2020 REFLECTIONS - Issue 5
11 Jun 2019
Great War Freemason - James Vance
Tyrian Lodge 182
James Vance was born at Ayr in Scotland on 25th December 1873 to John Vance and Annie Dunlop and gave his place of residence as Glasgow when he married Margaret Glenn at Ballywillan Presbyterian Church near Portrush on 24th November 1899 and they were living at St. Vincent Street from 1910. They had seven children, five boys and two girls, the first child being born at Montgomery Street in Glasgow on 2nd October 1900 and the last child, George, being born on 18th May 1913 – he died of Laryngitis and Bronchitis in the family home on 21st April 1914.
James was a Tramway Inspector and he enlisted with the Royal Engineers on 28th January 1915 and was deployed to France in October 1915 as a Motor Cyclist Despatch Rider with 36th Divisional Signals. In September 1918, he had fourteen days home leave before joining a depot unit in October 1918. James was still in the army when the Treaty of Versailles was signed on 29th June 1919, after which the British Government designated 29th July as the date for Peace Celebrations and Belfast Corporation decided to hold Peace Day Celebrations on 9th August.
On 6th July, James Vance was riding his motor cycle at 20mph along Corporation Street when he collided with a hackney cab exiting from a side street and was struck by the horses. James was taken to a nearby public house and later transferred to the Military Hospital at Victoria Barracks in an unconscious state with contusions to the head and a broken collar bone. The hospital records show that he experienced periods of lucidity and improvement but the entry for 16th July records that is condition had worsened, he had lost speech, was dull and stupor had increased. On the same day, his transfer to the Class Z Reserve took effect.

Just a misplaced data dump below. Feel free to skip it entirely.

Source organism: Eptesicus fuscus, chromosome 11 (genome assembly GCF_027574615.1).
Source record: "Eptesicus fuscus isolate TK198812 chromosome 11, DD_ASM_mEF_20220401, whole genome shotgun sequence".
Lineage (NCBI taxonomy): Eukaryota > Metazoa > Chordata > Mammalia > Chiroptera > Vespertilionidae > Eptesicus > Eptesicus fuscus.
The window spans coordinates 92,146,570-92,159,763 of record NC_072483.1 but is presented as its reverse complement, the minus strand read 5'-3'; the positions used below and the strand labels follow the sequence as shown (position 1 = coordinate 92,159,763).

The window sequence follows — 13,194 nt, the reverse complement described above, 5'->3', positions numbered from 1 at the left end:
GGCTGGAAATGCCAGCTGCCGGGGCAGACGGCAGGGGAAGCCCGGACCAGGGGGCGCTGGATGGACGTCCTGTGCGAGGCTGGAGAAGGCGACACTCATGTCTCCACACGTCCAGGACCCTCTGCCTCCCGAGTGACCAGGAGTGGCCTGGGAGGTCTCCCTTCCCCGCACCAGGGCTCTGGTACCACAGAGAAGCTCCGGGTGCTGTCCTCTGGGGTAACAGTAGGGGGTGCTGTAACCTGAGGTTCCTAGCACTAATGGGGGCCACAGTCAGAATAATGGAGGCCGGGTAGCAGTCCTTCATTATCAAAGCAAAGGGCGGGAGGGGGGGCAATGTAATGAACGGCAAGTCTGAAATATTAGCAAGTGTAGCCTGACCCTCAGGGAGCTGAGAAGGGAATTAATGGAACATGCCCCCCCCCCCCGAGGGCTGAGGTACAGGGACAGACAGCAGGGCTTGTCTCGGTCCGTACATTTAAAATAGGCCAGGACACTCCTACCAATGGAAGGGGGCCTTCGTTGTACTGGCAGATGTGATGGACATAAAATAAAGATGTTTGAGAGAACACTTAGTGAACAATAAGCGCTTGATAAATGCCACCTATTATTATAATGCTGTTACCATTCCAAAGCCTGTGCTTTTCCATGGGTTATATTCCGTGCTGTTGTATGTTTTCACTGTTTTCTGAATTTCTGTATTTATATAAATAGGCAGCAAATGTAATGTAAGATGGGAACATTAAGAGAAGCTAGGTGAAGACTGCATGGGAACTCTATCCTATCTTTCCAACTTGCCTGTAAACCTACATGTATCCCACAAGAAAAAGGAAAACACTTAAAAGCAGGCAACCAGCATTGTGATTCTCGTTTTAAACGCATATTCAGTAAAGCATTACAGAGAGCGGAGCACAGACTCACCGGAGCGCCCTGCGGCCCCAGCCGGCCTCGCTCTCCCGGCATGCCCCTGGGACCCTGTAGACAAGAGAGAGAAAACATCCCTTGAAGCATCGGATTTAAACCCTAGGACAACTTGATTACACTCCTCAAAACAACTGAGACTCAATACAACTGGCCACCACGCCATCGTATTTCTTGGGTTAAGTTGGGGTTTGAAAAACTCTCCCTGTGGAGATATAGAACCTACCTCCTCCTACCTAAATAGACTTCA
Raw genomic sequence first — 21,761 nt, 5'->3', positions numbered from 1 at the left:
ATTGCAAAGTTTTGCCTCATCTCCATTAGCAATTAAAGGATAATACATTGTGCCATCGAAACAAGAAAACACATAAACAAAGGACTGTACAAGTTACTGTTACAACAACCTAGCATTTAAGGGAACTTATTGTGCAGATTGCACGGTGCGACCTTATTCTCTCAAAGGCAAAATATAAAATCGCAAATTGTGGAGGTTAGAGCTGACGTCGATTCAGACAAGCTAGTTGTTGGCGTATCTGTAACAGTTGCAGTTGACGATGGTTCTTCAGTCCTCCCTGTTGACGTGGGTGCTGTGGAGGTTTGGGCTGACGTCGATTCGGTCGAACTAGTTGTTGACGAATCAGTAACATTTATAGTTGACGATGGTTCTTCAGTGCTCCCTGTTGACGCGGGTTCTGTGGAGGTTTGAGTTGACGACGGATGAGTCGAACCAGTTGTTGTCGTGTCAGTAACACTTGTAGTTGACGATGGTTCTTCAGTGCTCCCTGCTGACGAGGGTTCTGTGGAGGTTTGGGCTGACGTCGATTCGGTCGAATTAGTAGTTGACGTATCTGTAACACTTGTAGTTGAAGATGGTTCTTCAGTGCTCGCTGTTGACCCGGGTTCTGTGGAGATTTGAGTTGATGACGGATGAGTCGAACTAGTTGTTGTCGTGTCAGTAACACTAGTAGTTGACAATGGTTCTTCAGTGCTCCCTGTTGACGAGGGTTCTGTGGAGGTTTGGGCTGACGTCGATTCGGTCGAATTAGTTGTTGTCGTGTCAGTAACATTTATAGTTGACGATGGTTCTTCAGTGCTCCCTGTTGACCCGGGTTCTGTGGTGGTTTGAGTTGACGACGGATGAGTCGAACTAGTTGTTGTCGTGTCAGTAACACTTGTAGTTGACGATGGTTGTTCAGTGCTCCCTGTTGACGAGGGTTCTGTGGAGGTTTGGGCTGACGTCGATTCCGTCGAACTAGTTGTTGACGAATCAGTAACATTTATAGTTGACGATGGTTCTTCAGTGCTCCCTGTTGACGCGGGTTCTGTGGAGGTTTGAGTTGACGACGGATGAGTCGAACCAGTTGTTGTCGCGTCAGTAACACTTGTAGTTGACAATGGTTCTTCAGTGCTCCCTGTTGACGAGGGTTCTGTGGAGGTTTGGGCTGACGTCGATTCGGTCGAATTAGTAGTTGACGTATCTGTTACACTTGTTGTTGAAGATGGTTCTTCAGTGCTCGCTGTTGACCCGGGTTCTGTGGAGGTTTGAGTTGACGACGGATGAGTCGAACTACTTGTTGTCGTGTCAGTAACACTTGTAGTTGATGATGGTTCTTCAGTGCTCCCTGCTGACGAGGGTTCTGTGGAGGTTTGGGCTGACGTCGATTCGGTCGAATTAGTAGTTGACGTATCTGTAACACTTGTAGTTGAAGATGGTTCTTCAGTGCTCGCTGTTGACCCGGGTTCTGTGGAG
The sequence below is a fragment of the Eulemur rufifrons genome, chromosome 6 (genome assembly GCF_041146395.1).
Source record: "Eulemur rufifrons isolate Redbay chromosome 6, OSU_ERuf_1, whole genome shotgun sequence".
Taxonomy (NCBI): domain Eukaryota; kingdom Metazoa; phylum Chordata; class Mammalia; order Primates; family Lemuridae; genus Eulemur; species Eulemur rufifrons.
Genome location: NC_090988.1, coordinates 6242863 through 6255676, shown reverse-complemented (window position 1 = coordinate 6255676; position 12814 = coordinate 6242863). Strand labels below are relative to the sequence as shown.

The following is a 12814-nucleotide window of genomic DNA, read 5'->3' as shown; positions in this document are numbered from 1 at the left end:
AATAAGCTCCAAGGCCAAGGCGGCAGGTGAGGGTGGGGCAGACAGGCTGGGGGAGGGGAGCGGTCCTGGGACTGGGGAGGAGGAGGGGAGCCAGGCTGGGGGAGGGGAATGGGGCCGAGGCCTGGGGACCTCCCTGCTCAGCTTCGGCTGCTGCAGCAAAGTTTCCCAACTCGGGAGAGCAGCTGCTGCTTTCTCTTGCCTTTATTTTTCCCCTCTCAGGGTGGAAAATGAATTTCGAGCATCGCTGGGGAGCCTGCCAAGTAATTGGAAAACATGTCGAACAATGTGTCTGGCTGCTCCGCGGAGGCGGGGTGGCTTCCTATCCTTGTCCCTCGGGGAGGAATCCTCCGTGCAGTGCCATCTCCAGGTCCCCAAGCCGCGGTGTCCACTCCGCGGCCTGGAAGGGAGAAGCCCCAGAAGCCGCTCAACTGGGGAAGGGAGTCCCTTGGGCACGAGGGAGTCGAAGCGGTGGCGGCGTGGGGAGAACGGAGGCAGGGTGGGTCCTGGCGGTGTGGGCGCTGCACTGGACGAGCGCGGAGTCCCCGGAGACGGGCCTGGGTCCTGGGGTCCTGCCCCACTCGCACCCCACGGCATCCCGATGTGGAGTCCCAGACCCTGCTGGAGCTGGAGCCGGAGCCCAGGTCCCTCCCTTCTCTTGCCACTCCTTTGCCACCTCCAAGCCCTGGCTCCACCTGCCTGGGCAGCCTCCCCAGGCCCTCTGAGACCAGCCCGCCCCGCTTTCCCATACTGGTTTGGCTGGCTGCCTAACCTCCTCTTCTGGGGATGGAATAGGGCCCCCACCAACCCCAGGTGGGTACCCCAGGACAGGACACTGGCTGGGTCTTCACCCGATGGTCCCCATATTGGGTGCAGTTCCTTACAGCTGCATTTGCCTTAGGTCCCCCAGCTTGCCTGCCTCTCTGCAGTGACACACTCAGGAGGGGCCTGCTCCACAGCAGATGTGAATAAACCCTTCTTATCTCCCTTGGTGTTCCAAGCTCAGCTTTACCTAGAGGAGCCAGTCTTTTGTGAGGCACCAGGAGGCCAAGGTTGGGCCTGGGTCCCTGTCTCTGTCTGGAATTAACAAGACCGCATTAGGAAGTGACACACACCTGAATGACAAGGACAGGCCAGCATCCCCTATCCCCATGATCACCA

On 18th July, the record reports that the coma had deepened overnight and James Vance died at 2:30pm without having regained consciousness. The official cause of death was recorded as haemorrhage over brain as a result of fracture to the skull.
He was buried on Tuesday 22nd July and representatives of Tyrian Mason Lodge 182 and Olive Branch LOL 1910 attended.
The Belfast Telegraph established a fund to raise money to aid his widow and six children. The jurors from at least three trials donated their jury fees to the fund and a women’s football match was organised for 11th August between the Belfast Whites Ladies team and the “Old Crocks”, which raised £40 for the fund. The final amount reported in the Belfast Telegraph on 22nd August was £298 17 shillings and fourpence, which equates to approximately £16,150 in today’s terms.
Carnmoney Cemetery Section K Grave 97
James Vance is commemorated on the Roll of Honour for Castleton Presbyterian Church.
History Hub Ulster